University of Michigan - Department of Astronomy

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The Structure of the Milky Way Disk

Nothing has shown more fully the prodigious ignorance of human ideas and their littleness, than the discovery of Herschell, that what used to be called the Milky Way is a portion of perhaps an infinite multitude of worlds!

-- Horace Walpole

Overview

Introduction

The Milky Way, like all spiral galaxies, has three basic parts: a central, dense bulge; a very thin roughly spherical halo; and the disk. The bulge is the densest region, though is difficult to view due to the dust in the center of the galaxy. Radio and infrared telescopes were required to fully map its size and shape. In contrast, the halo is difficult to view because it has so little in it. Its structure was recognized in the early twentieth century by Harlo Shapley, who mapped it out using globular clusters. The galactic disk has been recognized since the mid-eighteenth century, when Sir William Herschell (sometimes spelled Hershell) recognized the band of the Milky Way as being the disk of stars of the galaxy we live in. Unfortunately, he didn't know about the interstellar dust, so for over a century and a half, the galaxy was believed to be a slightly flattened disk of about 3 kpc across with the Sun near the center. 20th century astronomers have given us a clearer view of what the galaxy is truly like, from its size and structure to our location nearly 2/3 the way to the edge!

The disk of spiral galaxies is the most obvious (and usually most beautiful) part of the galaxy. The brilliant O and B stars tend to be confined to the spiral arms making it look like the disk is very lumpy. However most of the stars gas and dust follow an exponential law:

where i specifies the type of object you're looking at, R is the distance out from the center, ρi is the density of objects of type i at distance R, ρi,0 is the density of objects of type i in the central region, and H is some scale length. For all stars except the most massive O and B, H is equal to about 3.5 kpc. O and B stars and the gas and dust have different scale lengths that keep them more closely confined within the disk. Other galaxies may have different scale lengths.

In this lab you will create your own galactic disk and look at the distribution of most stars. Each group will have a different scale length so you can see the effect of the different scale lengths on the distribution of stars. You will need a group of 3 - 4 people and a clear table to do this activity.


Part 1: Setting Up the Model

  1. Get a 4-foot by 3-foot piece of paper from your GSI with circles marked on it. Tape the corners of the paper to the table.
  2. Measure the radius from the center to the outermost ring on the paper. Your galaxy should have a radius of 18 - 20 kpc. Choose a reasonably convenient scale for calculations (e.g. if the radius is 19 inches, a scale of 1 inch = 1 kpc and a radius of 19 kpc would be very convenient). Record your scale and radius here:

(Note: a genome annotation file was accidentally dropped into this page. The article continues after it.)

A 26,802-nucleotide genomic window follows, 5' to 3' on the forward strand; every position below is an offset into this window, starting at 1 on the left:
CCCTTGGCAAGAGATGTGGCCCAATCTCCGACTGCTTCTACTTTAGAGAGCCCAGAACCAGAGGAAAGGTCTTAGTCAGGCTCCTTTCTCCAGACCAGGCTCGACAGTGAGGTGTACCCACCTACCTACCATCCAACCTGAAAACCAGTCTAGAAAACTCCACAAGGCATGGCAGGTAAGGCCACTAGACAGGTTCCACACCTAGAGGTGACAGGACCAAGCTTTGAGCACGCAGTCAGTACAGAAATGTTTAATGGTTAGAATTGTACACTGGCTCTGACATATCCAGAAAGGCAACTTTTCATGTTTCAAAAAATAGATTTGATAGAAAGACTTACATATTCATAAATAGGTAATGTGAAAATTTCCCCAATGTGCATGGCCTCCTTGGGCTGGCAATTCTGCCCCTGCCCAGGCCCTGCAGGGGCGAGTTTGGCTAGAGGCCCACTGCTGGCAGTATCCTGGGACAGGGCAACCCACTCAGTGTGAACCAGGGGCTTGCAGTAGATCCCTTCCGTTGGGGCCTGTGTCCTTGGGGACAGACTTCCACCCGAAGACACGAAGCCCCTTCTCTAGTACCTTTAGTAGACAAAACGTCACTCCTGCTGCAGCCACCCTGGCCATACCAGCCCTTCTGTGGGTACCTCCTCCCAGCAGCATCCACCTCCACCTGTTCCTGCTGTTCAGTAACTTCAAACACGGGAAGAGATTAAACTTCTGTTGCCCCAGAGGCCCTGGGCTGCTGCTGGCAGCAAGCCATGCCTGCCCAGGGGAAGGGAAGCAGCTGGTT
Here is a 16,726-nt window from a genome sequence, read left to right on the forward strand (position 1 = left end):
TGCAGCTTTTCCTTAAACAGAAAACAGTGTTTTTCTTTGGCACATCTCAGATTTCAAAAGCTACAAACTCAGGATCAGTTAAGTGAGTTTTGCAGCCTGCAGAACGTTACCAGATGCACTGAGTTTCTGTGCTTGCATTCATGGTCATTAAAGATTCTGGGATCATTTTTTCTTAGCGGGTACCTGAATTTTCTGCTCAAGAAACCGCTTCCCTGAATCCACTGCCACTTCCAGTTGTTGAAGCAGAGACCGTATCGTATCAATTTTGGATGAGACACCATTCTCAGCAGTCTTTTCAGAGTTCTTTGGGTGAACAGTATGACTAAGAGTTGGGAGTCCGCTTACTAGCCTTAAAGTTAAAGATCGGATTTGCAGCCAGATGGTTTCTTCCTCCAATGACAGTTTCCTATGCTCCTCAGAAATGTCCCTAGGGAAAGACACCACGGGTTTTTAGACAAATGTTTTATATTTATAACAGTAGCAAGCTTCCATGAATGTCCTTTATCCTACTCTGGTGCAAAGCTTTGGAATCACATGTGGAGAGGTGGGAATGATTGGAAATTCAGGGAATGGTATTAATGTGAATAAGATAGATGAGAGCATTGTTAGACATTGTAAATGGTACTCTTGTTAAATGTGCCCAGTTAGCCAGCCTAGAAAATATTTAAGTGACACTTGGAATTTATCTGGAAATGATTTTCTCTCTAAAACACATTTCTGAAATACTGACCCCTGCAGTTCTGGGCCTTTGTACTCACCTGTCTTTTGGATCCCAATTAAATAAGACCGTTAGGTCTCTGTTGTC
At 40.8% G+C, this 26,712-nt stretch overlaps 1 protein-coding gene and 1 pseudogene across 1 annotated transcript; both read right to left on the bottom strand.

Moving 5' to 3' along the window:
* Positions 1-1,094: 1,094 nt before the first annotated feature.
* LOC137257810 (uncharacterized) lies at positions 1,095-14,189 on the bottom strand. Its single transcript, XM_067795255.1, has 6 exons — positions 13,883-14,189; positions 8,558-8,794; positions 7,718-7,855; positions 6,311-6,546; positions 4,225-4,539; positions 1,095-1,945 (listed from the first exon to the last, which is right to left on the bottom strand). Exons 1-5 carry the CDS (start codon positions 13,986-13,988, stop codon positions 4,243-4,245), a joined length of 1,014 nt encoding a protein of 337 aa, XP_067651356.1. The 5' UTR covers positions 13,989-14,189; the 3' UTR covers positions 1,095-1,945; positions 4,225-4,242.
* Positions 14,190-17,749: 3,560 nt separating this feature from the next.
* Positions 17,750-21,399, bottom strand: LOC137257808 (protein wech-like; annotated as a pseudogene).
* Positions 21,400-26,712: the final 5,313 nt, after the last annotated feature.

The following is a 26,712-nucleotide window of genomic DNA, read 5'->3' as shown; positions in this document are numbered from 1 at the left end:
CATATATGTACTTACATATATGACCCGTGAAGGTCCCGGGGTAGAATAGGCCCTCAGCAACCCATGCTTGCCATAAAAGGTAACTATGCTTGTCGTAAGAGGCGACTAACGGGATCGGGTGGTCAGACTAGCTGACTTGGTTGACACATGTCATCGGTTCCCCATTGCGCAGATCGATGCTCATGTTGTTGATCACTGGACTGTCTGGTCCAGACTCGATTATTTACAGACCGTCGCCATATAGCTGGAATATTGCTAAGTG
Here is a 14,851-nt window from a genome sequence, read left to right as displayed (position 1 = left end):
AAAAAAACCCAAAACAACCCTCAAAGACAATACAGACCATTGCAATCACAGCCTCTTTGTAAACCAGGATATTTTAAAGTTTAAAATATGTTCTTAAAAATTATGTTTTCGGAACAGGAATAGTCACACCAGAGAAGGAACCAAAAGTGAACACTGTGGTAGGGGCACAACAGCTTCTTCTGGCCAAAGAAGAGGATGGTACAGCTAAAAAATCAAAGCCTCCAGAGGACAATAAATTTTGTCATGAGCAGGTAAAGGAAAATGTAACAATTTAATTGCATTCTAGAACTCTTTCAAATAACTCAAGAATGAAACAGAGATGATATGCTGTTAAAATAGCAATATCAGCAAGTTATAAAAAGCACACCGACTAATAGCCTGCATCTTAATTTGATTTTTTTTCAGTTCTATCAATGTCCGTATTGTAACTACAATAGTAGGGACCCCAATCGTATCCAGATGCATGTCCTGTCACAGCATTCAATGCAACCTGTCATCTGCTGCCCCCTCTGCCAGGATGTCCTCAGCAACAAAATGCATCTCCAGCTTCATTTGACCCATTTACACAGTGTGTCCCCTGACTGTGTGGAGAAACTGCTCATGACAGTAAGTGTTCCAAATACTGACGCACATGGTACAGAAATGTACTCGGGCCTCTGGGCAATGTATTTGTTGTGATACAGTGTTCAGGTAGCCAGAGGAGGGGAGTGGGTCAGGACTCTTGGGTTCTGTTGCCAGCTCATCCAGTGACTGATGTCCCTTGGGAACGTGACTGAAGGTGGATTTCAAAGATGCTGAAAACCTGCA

Scale: _____________________________ Radius: ___________________

  1. Get a table from your GSI. There should be a scale factor at the top of the page. Record the scale factor here:


  2. Since the disk is equivalant to a plane, the central density will be the surface density, or number of kernels per unit area. The number of kernals and the radius of the central circle are in the table given to you by your GSI. Use this information to calculate the central density of your model. Show your work here and record your answer here:








  3. Write the density law for your model, filling in all the constants. Check it with your GSI.





  4. The density and number of kernals for the inner 4 annuli ("rings") are given in the table. Caluclate the density for the outer annulus. Show your work and circle your answer.








  5. The number of kernals for the inner 4 annuli are given in the table. Calculate how many kernals you need for the outer annulus. Show your works and circle your answer













  6. Count out the correct number of kernals for each annulus and spread them on your model. Then take a look at the other models, including the vertical model your GSI has on the front desk, and answer the questions below.

Part 2: Looking at the models

  1. Observe all the models. How are they different? How are they similar?









  2. Describe how the models change as the scale length increases.









  3. The surface density for all the models decreased exponentially as you moved away from the center. However, in some of the models, the number of kernels actually increased at first before decreasing. Why did this happen?









  4. The dust in the galaxy is more closely confined to the center of the disk. Based on the observations of the models, is this a smaller or larger scale length? Explain your answer.









  5. How will the dust affect observations of the galaxy?










  6. Why are the O and B type stars not only concentraited near the center of the disk, but also to the spiral arms?











Part 3: Observing the Milky Way

Your GSI will give you a set of images. Sort them in order of increasing distance from the center of the galaxy. Describe the features you used to determine the distance and how they relate to the observations of the models.




















updated: 6/27/05

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